AS was first regarded as an autoimmune disease in 1992 (Wick G et al,1992). It is also a chronic inflammatory disorder involving both the innate and adaptive immune response (Packard et al., 2009; Grundtman and Wick, 2011). Recently, Tan IIA is confirmed as a promising natural cardioprotective agent with anti-inflammatory and immunomodulatory effects on AS (Chen and Xu, 2014). Tan IIA could inhibit AS accompanied with repression of inflammatory cytokines such as VCAM-1, ICAM-1 (Chang et al., 2014), P-selectin (Jiang et al., 1998), MMP-2, MMP-9, IL-1β (Fang et al., 2007), and IL-10 (Guo et al., 2009). Among them, MCP-1 is a kind of chemokine that induces monocyte adhesion to endothelial cells. Activation of TNF-α is an important step of the inflammatory cascade reaction. ICAM-1 gathers leukocyte in certain parts, inducing local tissue injury and inflammation. In our study, it was demonstrated that MCP-1, TNF-α, and ICAM-1 dramatically increased in the model group and reversely decreased in Tan IIA groups. Similar to previous studies (Wang et al., 2017), our data strongly verified the anti-inflammatory effect of Tan IIA on AS.
The TLR4 signal pathway associated with inflammation and immunity has been uncovered in many diseases, such as intracerebral hemorrhage (Lin et al., 2012), osteoarthritis (Liu et al., 2014), renal fibrosis, and chronic kidney disease (Souza et al., 2015). A growing body of evidence suggests that the TLR4 signal pathway might also be involved in the inflammation and immune response during AS (Edfeldt et al., 2002; Shinohara et al., 2007). From an innate immunity perspective, the most likely mechanism of AS is activation of Toll-like receptors or MyD88 (Björkbacka et al., 2004; Michelsen et al., 2004). NF-κB is the key factor to trigger downstream inflammation. Tan IIA could play a suppressive role in AS by virtue of inhibition of the I-kappaB kinase (IKK)/NF-κB signal pathway that was activated by TNF-α, accompanied by repression of chemokines. One study showed that Tan IIA inhibited lipopolysaccharide (LPS)-induced inflammation and reduced expression of TLR4 and TNF-α (Jia et al., 2001). Based on these findings, we further revealed that expression of TLR4, MyD88, and NF-κB was elevated in the aorta of ApoE−/− mice compared with that of C57BL/6 mice. We demonstrated, for the first time, that Tan IIA played an important role in stabilizing atherosclerotic plaque by downregulating the key protein expression in the TLR4/MyD88/NF-κB pathway. Previous studies mostly focused on certain gene expression but ignored the signal pathway and its upstream- and downstream-related factors. Our present study established the mechanism that Tan IIA inhibited AS immune and inflammation, partly through the TLR4/MyD88/NF-κB signal pathway.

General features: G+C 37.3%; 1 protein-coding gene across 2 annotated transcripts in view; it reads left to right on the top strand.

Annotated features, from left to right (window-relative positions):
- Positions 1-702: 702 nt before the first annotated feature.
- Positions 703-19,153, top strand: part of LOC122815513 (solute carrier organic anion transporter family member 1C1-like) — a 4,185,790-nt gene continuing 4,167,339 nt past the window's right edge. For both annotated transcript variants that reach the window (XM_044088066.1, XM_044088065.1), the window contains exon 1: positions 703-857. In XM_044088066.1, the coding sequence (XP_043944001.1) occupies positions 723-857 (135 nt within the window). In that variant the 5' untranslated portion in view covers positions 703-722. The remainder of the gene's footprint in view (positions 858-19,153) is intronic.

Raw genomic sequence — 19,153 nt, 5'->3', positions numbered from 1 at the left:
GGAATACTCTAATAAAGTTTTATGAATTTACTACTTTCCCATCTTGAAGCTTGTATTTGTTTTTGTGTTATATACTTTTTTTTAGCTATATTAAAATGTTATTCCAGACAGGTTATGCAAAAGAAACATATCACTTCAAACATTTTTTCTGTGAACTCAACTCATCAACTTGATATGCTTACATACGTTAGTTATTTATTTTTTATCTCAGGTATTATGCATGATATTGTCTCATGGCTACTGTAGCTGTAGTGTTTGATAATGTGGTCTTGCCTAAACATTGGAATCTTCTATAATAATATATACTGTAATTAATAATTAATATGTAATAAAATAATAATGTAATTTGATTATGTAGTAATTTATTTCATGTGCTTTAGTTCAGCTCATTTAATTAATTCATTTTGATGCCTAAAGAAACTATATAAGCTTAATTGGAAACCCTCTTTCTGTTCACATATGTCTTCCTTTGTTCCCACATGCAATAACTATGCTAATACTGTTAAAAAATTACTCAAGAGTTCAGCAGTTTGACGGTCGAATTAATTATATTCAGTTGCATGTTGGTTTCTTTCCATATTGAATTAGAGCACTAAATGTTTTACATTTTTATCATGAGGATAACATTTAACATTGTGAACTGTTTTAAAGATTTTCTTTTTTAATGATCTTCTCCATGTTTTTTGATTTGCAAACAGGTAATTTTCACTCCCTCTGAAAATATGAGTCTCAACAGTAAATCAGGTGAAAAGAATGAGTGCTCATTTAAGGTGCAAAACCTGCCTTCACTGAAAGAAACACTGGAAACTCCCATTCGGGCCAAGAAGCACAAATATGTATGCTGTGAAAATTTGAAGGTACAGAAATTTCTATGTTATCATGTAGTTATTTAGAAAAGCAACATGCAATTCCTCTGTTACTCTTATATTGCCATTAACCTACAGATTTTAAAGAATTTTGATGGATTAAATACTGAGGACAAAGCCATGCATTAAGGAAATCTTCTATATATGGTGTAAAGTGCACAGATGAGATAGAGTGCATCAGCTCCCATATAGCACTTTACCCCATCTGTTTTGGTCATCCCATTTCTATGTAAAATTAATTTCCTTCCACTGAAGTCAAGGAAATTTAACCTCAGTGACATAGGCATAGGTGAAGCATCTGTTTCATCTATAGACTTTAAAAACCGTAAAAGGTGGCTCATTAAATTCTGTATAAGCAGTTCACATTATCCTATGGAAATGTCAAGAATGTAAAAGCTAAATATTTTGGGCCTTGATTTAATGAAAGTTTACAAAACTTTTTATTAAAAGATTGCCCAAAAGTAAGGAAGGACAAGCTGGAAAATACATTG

AS is a chronic disease that requires long-term treatment, merely inhibition of TLR4/NF-κB may cause other potential adverse effects (such as infection and cancer) or other complications. Therefore, it is necessary to explore the role of TLRs in normal physiological conditions and their interaction with other factors in the immune-inflammatory network, as well as the possible consequences of blocking TLRs on many different types of cells. There is no doubt that the anti-inflammatory and immunomodulatory effects of Tan IIA provide a new candidate for the prevention and treatment of AS.
All experiments were conducted in accordance with the Guide for Care and Use of Laboratory Animals as adopted and promulgated by the United National Institutes of Health. All experimental protocols were approved by the Review Committee for the Use of Animal Subjects of Xiyuan Hospital.
HX and YQ designed experiments. ZC, XG, YJ, AW, MY, CY, GL, YG, LP, WS, and JG carried out experiments. ZC, FC, JingL, JingeL, and HZ analyzed experimental results. ZC, SL, BC, and YZ wrote the manuscript.